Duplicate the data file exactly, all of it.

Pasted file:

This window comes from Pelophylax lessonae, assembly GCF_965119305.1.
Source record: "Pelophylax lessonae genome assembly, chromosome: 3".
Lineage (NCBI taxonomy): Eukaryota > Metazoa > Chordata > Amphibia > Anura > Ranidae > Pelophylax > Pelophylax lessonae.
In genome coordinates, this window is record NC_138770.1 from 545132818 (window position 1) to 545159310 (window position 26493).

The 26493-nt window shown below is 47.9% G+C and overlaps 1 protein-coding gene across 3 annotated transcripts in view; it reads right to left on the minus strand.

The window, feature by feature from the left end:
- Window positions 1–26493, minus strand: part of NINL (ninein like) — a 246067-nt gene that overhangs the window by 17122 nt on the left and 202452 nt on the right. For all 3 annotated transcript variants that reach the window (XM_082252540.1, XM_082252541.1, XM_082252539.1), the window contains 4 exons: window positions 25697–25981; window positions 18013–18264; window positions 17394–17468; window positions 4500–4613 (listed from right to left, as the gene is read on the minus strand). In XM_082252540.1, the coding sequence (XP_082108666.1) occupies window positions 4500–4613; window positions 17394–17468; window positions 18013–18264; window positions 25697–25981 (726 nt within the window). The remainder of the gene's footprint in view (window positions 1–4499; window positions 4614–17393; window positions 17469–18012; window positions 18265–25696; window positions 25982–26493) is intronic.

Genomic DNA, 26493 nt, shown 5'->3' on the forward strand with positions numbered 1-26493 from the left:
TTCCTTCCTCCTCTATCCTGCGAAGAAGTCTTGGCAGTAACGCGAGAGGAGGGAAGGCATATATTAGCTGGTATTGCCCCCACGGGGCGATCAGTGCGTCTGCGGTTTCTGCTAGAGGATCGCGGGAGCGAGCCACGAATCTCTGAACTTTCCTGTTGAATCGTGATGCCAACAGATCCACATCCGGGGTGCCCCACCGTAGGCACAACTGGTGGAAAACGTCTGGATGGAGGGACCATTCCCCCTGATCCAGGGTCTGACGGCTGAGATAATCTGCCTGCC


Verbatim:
This window comes from Pelophylax lessonae, assembly GCF_965119305.1.
Source record: "Pelophylax lessonae genome assembly, chromosome: 3".
Lineage (NCBI taxonomy): Eukaryota > Metazoa > Chordata > Amphibia > Anura > Ranidae > Pelophylax > Pelophylax lessonae.
In genome coordinates, this window is record NC_138770.1 from 545132818 (window position 1) to 545159310 (window position 26493).

The 26493-nt window shown below is 47.9% G+C and overlaps 1 protein-coding gene across 3 annotated transcripts in view; it reads right to left on the minus strand.

The window, feature by feature from the left end:
- Window positions 1–26493, minus strand: part of NINL (ninein like) — a 246067-nt gene that overhangs the window by 17122 nt on the left and 202452 nt on the right. For all 3 annotated transcript variants that reach the window (XM_082252540.1, XM_082252541.1, XM_082252539.1), the window contains 4 exons: window positions 25697–25981; window positions 18013–18264; window positions 17394–17468; window positions 4500–4613 (listed from right to left, as the gene is read on the minus strand). In XM_082252540.1, the coding sequence (XP_082108666.1) occupies window positions 4500–4613; window positions 17394–17468; window positions 18013–18264; window positions 25697–25981 (726 nt within the window). The remainder of the gene's footprint in view (window positions 1–4499; window positions 4614–17393; window positions 17469–18012; window positions 18265–25696; window positions 25982–26493) is intronic.

Genomic DNA, 26493 nt, shown 5'->3' on the forward strand with positions numbered 1-26493 from the left:
TTCCTTCCTCCTCTATCCTGCGAAGAAGTCTTGGCAGTAACGCGAGAGGAGGGAAGGCATATATTAGCTGGTATTGCCCCCACGGGGCGATCAGTGCGTCTGCGGTTTCTGCTAGAGGATCGCGGGAGCGAGCCACGAATCTCTGAACTTTCCTGTTGAATCGTGATGCCAACAGATCCACATCCGGGGTGCCCCACCGTAGGCACAACTGGTGGAAAACGTCTGGATGGAGGGACCATTCCCCCTGATCCAGGGTCTGACGGCTGAGATAATCTGCCTGCC